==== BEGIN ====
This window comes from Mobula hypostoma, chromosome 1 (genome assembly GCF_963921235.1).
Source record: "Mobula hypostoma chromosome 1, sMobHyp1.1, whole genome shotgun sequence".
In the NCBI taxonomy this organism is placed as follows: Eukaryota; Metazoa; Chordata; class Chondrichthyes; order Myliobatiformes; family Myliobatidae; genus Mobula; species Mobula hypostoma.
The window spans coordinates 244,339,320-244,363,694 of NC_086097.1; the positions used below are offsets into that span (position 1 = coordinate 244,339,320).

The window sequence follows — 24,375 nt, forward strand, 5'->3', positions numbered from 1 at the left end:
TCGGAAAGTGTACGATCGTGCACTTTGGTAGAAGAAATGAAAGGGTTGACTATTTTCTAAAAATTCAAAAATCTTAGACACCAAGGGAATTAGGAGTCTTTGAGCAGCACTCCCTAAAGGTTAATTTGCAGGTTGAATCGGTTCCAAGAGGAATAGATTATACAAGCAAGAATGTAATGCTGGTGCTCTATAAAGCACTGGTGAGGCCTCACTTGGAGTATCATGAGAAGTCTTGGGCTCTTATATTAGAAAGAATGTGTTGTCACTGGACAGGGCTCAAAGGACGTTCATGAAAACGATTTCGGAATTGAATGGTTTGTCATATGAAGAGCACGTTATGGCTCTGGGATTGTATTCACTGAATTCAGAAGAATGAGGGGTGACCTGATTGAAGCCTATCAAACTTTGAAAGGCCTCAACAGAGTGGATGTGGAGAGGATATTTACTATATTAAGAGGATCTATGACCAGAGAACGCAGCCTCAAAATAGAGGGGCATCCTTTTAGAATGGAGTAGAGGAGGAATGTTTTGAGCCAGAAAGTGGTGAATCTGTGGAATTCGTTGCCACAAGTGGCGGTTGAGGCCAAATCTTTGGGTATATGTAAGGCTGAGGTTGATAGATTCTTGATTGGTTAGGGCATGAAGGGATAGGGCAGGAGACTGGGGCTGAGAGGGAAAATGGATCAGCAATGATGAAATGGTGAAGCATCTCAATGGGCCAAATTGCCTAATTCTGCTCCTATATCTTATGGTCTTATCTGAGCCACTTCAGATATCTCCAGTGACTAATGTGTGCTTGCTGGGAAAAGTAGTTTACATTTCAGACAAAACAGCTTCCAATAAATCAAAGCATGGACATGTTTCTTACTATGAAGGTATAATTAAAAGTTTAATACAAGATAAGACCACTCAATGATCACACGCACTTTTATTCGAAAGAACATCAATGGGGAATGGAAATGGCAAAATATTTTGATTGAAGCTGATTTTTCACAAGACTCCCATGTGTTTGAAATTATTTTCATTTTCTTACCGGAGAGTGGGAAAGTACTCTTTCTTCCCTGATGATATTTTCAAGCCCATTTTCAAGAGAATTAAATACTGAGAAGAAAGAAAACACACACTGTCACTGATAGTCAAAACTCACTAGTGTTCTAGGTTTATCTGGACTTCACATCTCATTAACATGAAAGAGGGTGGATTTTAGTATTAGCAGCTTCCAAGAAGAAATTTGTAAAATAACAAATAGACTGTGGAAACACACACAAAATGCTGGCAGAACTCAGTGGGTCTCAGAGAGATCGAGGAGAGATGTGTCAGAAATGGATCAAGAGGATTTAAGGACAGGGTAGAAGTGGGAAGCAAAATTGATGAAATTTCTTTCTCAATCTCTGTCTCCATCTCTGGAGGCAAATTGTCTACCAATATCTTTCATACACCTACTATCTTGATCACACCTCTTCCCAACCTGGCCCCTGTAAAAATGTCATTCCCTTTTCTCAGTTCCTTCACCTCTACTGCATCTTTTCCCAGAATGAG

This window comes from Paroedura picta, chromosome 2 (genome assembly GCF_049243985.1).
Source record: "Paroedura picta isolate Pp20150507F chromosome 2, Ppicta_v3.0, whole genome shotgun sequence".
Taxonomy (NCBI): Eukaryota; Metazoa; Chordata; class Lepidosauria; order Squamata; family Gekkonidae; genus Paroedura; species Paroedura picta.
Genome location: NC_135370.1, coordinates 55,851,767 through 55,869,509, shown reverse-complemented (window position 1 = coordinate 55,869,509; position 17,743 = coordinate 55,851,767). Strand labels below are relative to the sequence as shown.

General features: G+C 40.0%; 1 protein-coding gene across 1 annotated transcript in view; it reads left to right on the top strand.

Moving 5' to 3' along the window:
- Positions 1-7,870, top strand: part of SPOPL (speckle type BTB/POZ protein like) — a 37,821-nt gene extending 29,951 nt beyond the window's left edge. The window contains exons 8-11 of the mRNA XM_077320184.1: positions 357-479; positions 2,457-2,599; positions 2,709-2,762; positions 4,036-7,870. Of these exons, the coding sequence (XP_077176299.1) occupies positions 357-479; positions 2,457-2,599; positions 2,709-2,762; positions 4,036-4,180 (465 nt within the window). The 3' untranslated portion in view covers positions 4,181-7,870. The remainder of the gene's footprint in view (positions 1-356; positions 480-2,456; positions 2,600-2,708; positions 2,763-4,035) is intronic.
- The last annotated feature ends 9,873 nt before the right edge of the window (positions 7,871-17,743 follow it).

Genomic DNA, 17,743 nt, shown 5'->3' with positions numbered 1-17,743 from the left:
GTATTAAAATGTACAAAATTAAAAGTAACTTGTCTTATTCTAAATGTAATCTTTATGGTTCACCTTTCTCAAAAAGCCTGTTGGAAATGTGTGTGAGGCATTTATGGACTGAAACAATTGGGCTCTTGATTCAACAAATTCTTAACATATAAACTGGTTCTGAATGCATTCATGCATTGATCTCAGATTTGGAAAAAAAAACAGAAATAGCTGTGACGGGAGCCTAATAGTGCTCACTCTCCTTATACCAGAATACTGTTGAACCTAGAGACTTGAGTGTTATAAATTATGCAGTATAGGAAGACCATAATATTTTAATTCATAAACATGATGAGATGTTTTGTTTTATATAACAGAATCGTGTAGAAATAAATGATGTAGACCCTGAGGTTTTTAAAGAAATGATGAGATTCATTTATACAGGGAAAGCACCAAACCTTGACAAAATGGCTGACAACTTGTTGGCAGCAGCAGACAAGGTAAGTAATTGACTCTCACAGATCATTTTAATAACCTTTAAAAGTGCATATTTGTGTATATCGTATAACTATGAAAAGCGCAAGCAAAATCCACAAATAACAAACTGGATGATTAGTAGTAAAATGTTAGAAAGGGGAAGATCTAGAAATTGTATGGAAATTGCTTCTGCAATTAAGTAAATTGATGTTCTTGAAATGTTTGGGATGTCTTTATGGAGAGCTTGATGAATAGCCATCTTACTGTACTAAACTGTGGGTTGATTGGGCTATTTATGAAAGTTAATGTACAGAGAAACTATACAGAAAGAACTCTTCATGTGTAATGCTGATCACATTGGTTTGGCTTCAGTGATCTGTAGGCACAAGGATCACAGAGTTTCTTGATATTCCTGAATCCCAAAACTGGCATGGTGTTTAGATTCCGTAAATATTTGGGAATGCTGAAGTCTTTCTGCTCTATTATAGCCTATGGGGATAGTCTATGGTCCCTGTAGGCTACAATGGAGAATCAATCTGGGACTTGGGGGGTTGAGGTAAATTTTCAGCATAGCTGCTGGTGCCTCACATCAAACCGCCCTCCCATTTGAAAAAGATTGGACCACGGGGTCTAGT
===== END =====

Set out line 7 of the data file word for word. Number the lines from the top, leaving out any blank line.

This window comes from Paroedura picta, chromosome 2 (genome assembly GCF_049243985.1).